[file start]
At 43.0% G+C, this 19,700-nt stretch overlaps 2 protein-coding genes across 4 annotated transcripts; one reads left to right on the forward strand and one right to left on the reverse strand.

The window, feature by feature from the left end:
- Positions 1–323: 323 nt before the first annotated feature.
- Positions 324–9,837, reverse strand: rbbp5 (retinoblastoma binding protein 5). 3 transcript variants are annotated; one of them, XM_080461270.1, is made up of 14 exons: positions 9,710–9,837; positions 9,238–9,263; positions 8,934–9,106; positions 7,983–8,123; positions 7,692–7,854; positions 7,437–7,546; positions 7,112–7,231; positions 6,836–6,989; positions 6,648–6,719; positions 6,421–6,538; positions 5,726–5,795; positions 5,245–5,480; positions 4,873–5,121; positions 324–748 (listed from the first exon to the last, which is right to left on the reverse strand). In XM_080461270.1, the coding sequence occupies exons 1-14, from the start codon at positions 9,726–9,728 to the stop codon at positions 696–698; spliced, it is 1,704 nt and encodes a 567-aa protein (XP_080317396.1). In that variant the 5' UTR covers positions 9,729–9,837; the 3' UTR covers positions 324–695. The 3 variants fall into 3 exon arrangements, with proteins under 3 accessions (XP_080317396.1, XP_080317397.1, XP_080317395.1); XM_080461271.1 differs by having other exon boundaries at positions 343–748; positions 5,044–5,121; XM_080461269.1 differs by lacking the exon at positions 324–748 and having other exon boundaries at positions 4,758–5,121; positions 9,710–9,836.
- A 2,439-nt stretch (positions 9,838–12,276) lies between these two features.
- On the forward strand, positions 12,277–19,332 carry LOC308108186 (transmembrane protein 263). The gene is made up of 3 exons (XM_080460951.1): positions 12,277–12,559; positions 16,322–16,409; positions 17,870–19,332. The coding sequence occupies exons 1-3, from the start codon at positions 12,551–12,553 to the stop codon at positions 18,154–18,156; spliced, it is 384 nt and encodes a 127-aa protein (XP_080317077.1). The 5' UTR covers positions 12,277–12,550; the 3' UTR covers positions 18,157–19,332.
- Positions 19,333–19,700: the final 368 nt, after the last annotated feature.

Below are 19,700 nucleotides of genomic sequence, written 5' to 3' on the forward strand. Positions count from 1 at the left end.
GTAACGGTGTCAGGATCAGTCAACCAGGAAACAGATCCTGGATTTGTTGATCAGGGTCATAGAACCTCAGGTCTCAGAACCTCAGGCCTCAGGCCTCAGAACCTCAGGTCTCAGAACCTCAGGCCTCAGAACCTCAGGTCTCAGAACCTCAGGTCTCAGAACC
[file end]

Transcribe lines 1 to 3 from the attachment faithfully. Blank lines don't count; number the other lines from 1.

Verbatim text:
At 43.0% G+C, this 19,700-nt stretch overlaps 2 protein-coding genes across 4 annotated transcripts; one reads left to right on the forward strand and one right to left on the reverse strand.

The window, feature by feature from the left end:
- Positions 1–323: 323 nt before the first annotated feature.